Anthony Safo. Country Manager Ghana, Kenya Airways

Tell us about yourself

I am a Communicator, Salesperson, Marketer and Customer Service Person who believes that acquiring and sharing knowledge should be a primary focus of every member of society since this is a sure way of ensuring a progressively better world.

I work with Kenya Airways as the Country Manager Ghana, having previously served as the airline’s Marketing Manager for Anglophone West Africa.

I started my career in Customer Service, Marketing Operations and Public Relations over a ten (10) year period spanning 2001 to 2011 with Intercity STC Limited, then had a three (3) year (2011 to 2014) stint with the real estate industry, serving as the Director of Corporate Affairs, Sales and Marketing at Devtraco Limited before joining Kenya Airways in 2014.

I am a passionate Odadee!

Walk us through your early career journey (first 5 years)

I believe I had a very good foundation in my career for three reasons; (a) I worked in a suffocating environment where innovation and creativity were largely stifled by the system and this grew me into a resilient person, (b) I had the opportunity to work in various areas of my general field. I had long stints with Marketing Operations, Marketing Research, Public Relations and Customer Service as stand-alone functions and together. This helped to make me a rounded person from the onset, and (c) I had the best boss there has ever been. Mrs. Mabel Sagoe was deliberate about ensuring that I was a better professional and person every day.

What values/skills would you say you demonstrated in your early career journey that have contributed to your career success?

I go back to Mrs. Sagoe. One of the first valuable things she taught me was to ensure I had discussed issues with people in person before sending them an official mail on it.  That was a foundation that built a habit of engagement with stakeholders on practically every aspect of my life.

Did you always know you wanted to do what you are doing now?

Yes, without a doubt. I have always been fascinated by things that involve investigation, analysis, creativity, innovation and communication. These are all key elements of marketing so somehow, I knew from my teenage years that I was going to end up where I am.

What were some of the mistakes you made on the career journey?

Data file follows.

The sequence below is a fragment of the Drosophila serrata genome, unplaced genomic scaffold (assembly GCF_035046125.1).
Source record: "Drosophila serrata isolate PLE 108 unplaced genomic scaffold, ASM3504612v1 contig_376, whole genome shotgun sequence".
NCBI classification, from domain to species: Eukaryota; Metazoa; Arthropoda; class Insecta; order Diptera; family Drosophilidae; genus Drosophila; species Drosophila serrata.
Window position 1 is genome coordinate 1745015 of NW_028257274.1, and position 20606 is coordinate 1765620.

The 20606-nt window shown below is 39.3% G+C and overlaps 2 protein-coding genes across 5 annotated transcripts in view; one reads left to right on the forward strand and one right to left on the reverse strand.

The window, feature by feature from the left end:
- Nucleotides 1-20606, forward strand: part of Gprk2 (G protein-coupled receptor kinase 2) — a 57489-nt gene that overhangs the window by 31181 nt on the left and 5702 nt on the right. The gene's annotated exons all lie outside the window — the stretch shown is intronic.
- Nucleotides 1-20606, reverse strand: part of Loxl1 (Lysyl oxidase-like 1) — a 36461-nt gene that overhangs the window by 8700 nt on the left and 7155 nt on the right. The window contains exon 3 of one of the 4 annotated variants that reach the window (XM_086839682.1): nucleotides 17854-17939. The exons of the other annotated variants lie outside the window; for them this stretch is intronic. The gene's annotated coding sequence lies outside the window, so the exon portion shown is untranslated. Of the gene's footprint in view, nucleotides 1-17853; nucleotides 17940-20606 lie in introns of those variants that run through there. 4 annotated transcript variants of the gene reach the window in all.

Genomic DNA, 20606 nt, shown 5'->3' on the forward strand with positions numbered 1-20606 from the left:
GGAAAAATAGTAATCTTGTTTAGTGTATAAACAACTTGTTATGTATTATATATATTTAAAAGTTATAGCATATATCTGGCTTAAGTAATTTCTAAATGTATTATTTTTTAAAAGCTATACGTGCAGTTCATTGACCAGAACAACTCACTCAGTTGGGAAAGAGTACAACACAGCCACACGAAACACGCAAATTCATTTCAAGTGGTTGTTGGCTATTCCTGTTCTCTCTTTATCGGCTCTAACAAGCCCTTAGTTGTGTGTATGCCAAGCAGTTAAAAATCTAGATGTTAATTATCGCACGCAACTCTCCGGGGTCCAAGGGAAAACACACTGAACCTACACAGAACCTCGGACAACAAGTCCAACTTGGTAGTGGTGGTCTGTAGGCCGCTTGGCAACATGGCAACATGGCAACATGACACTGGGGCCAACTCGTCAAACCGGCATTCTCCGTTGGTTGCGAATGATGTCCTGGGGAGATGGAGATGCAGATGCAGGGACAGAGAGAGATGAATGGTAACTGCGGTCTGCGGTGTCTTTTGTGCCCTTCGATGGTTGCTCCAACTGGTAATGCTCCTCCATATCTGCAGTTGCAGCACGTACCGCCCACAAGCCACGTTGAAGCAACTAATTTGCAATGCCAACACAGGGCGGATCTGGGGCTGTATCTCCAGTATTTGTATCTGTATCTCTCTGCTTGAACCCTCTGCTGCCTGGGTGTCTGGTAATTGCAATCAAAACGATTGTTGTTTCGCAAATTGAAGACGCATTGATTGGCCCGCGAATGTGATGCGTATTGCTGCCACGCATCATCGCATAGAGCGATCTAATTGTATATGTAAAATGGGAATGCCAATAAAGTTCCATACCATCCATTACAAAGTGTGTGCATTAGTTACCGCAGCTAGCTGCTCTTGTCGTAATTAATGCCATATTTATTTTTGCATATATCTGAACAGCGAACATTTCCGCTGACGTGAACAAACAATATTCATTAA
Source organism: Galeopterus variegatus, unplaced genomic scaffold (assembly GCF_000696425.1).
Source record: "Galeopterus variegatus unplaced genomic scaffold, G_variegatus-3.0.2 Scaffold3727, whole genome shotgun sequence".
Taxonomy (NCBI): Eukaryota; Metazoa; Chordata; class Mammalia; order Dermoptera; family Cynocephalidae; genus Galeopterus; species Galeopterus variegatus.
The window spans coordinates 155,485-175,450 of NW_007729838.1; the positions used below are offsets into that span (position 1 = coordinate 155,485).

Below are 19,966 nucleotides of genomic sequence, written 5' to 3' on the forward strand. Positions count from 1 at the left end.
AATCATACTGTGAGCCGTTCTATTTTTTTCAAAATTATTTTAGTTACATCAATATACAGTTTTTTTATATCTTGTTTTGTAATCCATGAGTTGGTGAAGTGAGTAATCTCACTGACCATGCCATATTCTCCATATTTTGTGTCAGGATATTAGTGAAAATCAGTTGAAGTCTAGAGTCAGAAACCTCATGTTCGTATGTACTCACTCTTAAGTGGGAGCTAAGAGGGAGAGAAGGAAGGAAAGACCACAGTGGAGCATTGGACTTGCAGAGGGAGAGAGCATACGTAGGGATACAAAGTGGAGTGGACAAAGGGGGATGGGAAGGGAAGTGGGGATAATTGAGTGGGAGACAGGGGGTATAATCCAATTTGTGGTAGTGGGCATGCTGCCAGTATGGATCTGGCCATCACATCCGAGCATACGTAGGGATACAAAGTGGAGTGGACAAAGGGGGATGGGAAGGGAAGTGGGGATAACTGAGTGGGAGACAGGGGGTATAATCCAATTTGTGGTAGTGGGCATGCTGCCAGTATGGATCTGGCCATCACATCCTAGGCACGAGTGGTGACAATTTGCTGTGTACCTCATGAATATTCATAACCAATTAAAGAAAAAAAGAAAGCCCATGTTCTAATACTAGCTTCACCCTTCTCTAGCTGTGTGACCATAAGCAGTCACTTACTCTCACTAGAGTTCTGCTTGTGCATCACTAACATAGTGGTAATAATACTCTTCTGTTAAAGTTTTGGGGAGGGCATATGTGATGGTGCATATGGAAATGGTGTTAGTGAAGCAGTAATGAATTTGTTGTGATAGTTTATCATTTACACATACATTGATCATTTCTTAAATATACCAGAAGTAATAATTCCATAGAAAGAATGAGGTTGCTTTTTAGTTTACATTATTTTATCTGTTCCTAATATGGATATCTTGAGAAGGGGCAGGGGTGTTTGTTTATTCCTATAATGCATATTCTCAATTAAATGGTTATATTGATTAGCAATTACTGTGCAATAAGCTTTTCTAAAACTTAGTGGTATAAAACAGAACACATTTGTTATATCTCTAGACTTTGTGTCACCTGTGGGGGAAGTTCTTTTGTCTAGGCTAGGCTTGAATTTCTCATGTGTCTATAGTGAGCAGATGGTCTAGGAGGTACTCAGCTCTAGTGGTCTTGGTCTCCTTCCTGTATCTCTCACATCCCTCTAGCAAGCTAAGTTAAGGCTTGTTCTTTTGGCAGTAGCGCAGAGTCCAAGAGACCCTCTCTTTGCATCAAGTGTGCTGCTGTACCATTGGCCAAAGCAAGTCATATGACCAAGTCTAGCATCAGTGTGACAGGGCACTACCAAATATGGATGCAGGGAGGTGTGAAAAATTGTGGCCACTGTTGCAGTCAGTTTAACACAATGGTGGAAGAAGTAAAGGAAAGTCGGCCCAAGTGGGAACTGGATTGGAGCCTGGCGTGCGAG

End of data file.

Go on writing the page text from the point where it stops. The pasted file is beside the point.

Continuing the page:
The key mistake would be how long it took me to decide to be curious about other aspects of business beyond my marketing walls. The moment I decided to be curious about Operations and Human Resource and Finance, I began to understand Marketing and Customer Service better. It is a mistake I have never gone back to. Learning new things makes you a better person in your immediate field and helps you understand others better.

If you had the opportunity to change one thing in your early career/work experience days what will it be?

Nothing! It hasn’t all been rosy but the downside and the upside have all contributed to building a much better version of me. I believe people should only regret mistakes they have not learnt from. If you can use your mistakes for progress, then you must not regret them.

Any advice to someone who is confused about their career planning?

Always give priority to what you are passionate about; what excites you; what you don’t struggle to do. And then be curious about other fields enough to read regularly about them.  You will find yourself pretty soon.

If you had a minute to coach/advice a tertiary student about work readiness, what would it be?

A lot of the business world is about people skills. Many of us make the error of preparing for the work environment with general business principles and the principles of our direct academic field. You will soon find out when you get into the work environment that most of what you learnt at school might not even be relevant. Invest in people skills; every day try to be a better communicator, listener, evaluator, analyst etc. These are cross-field and cross-functional skills that are valuable in the work environment. Step into the work environment with a mindset of problem-solving.

Knowing what you know now as a high-profile professional, what would be your advice to a rising young professional you are mentoring?

Learn about everything you can every day!  Read! Be curious! Try to understand people as much as you want to understand systems! Set out every day to solve problems! All success comes from this mindset.


Akua Ampah

1 Points

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